This tyranny has harmed the very consumers it purports to help. Since the CFPB’s advent, the number of banks offering free checking has drastically declined, while many bank fees have increased. Mortgage originations and auto loans have become more expensive for many Americans.

No corner of American finance is beyond the CFPB’s grasp, even auto dealers—which are specifically excluded from its jurisdiction by the Dodd-Frank Act. To dodge this legal constraint, the CFPB regulates auto dealers through enforcement “bulletins” on auto lenders, employing statistical analysis rather than specific acts to charge lenders with discriminatory lending. The race of borrowers is inferred based on the borrowers’ names and home addresses. Through this ruse they smear and shake down lenders.

The House in 2015 voted 332-96—with 88 Democrats in support—to force the CFPB to rescind its auto-lending guidance. Sen. Elizabeth Warren, the intellectual mother of the CFPB, led Senate Democrats’ opposition to the bipartisan bill. This is a sign the 52-member Senate Republican majority probably will be unable to overcome Democrat filibusters on legislation limiting the CFPB’s powers.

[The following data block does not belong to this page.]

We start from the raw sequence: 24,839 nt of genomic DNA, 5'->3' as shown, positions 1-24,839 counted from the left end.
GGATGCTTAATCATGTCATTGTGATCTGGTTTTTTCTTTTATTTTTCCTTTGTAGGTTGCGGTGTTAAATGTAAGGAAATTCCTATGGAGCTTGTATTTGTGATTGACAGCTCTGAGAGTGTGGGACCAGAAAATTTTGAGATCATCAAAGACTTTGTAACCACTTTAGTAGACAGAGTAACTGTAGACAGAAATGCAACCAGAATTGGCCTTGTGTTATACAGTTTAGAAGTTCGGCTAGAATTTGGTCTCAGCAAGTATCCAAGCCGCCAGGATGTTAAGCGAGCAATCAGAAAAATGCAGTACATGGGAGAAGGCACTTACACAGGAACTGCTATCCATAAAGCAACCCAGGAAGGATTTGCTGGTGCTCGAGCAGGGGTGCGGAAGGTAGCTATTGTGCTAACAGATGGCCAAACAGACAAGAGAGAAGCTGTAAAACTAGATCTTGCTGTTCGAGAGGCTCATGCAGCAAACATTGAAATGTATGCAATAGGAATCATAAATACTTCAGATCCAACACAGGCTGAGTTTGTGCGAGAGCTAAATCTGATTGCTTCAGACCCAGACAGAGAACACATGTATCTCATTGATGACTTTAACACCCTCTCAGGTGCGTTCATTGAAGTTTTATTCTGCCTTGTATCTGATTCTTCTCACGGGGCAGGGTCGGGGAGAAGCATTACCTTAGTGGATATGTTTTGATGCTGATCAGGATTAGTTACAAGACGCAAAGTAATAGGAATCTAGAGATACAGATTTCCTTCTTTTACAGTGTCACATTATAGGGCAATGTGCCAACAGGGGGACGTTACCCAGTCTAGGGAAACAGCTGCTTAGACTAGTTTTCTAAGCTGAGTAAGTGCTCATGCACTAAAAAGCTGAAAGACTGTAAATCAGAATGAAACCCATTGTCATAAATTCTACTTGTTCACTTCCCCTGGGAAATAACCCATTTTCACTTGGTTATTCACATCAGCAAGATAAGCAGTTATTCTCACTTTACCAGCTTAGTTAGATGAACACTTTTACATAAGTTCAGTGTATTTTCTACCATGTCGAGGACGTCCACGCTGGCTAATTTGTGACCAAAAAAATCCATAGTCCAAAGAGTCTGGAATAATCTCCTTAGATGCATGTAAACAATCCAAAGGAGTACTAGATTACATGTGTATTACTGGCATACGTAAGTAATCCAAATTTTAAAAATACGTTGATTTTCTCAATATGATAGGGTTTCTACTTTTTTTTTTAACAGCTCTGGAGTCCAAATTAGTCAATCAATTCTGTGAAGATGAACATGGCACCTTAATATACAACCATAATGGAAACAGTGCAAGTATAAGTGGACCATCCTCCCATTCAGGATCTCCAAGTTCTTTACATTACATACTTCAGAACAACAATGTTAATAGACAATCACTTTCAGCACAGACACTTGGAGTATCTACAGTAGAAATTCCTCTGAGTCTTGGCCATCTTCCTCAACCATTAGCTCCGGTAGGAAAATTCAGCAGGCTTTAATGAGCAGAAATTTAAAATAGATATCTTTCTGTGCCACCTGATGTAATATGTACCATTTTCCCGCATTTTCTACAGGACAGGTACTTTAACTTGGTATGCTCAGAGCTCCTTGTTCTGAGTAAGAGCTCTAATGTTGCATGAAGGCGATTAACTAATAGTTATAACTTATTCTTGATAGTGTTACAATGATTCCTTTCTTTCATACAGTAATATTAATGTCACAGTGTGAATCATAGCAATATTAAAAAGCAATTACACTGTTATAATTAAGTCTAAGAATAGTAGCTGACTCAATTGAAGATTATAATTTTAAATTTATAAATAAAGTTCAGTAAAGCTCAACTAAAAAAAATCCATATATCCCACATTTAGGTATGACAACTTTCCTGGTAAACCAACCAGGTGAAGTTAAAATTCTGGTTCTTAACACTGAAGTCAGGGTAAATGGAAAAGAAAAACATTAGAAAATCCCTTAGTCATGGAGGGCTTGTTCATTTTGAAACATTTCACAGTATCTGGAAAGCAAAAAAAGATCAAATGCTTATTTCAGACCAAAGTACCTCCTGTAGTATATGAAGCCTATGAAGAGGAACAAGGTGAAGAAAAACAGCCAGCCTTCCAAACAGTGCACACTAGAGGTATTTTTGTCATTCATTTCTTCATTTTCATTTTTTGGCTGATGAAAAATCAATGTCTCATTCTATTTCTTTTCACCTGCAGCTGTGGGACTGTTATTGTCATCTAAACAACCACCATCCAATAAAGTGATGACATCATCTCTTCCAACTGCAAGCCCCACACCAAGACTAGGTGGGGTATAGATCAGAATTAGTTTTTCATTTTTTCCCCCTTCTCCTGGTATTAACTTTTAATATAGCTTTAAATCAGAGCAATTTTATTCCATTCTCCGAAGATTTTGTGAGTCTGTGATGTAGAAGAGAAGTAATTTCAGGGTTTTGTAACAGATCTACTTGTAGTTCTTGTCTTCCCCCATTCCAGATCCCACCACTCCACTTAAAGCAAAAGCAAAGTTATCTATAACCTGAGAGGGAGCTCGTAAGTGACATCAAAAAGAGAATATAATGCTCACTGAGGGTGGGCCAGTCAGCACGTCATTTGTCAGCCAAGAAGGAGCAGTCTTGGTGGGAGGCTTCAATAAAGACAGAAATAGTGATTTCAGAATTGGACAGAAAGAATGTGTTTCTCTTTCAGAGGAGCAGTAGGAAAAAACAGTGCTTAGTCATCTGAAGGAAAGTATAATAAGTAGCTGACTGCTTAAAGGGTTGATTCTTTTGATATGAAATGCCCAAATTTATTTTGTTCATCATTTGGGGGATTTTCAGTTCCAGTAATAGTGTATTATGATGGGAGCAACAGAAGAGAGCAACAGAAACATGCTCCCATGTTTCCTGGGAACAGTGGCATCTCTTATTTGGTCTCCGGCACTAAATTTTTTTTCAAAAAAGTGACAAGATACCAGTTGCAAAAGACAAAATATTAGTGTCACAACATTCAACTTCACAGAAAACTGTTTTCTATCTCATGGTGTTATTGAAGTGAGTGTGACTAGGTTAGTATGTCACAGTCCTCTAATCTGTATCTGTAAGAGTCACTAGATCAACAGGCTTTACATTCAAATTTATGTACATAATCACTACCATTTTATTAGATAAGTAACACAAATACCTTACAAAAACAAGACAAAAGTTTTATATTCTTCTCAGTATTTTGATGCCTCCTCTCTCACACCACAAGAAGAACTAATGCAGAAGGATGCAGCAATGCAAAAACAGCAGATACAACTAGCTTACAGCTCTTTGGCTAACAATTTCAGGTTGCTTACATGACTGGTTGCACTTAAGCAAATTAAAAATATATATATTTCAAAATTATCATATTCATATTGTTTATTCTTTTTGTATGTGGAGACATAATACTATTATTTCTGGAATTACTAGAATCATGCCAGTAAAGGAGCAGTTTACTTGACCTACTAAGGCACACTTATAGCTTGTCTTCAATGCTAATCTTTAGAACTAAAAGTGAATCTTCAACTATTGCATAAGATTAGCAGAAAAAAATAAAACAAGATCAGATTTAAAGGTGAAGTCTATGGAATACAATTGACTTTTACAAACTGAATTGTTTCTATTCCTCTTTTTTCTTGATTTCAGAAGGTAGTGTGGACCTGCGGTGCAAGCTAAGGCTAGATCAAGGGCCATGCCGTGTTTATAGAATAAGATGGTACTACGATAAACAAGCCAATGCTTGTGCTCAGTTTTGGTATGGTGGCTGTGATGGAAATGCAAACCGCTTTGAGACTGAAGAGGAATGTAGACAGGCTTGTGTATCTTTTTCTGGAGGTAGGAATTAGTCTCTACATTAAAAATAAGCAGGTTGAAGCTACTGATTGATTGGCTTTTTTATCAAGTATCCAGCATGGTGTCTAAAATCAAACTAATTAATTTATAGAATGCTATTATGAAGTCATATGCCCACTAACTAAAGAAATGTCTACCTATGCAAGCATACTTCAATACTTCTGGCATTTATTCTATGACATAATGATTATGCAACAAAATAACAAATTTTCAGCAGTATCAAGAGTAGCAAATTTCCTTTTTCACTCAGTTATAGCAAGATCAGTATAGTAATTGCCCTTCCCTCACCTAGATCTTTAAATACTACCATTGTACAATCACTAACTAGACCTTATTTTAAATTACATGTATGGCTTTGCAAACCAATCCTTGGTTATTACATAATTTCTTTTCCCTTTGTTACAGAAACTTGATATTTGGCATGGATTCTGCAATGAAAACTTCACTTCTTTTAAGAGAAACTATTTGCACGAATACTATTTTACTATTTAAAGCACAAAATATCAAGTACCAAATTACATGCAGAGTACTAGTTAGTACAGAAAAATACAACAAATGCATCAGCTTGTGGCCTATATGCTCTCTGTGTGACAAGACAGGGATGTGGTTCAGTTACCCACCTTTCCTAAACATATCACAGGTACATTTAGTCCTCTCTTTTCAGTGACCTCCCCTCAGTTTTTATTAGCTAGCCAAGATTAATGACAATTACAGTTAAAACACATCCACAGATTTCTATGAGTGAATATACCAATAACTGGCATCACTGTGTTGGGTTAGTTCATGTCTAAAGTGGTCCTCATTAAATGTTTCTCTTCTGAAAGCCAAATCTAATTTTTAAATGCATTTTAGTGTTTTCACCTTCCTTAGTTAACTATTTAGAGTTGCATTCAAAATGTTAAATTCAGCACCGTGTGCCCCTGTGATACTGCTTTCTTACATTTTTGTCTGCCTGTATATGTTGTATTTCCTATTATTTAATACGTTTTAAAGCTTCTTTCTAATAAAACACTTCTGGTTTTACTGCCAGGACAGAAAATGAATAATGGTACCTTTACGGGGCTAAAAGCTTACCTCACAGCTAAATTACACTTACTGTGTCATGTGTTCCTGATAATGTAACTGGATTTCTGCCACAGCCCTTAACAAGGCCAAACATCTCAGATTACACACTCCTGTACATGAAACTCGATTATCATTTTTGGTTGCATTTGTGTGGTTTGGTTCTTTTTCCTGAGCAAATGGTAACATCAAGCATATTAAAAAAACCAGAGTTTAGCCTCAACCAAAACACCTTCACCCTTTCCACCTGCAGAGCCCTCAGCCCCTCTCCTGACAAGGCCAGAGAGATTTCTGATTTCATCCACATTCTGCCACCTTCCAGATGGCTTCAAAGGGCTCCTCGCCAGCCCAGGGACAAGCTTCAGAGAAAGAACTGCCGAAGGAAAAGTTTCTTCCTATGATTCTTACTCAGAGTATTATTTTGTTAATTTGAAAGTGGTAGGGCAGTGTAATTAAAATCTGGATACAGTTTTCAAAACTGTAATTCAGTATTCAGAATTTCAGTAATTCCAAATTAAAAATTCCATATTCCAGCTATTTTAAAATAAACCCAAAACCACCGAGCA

President Trump should immediately fire CFPB Director Richard Cordray, citing the president’s constitutional responsibility to take care that the laws are faithfully executed. A new director could first undo all harmful actions taken by the CFPB during the Obama era. He could then implement policies that actually benefit consumers, such as limits on class-action lawsuits wherein plaintiff law firms get fortunes but injured financial consumers get pennies.

The CFPB could also protect Americans from government abuses. A new director could penalize government bond issuers that fail to disclose unfunded pension liabilities. It could also put an end to government accounting and solvency standards that, if adopted by private companies, would result in fines or a firm’s closure.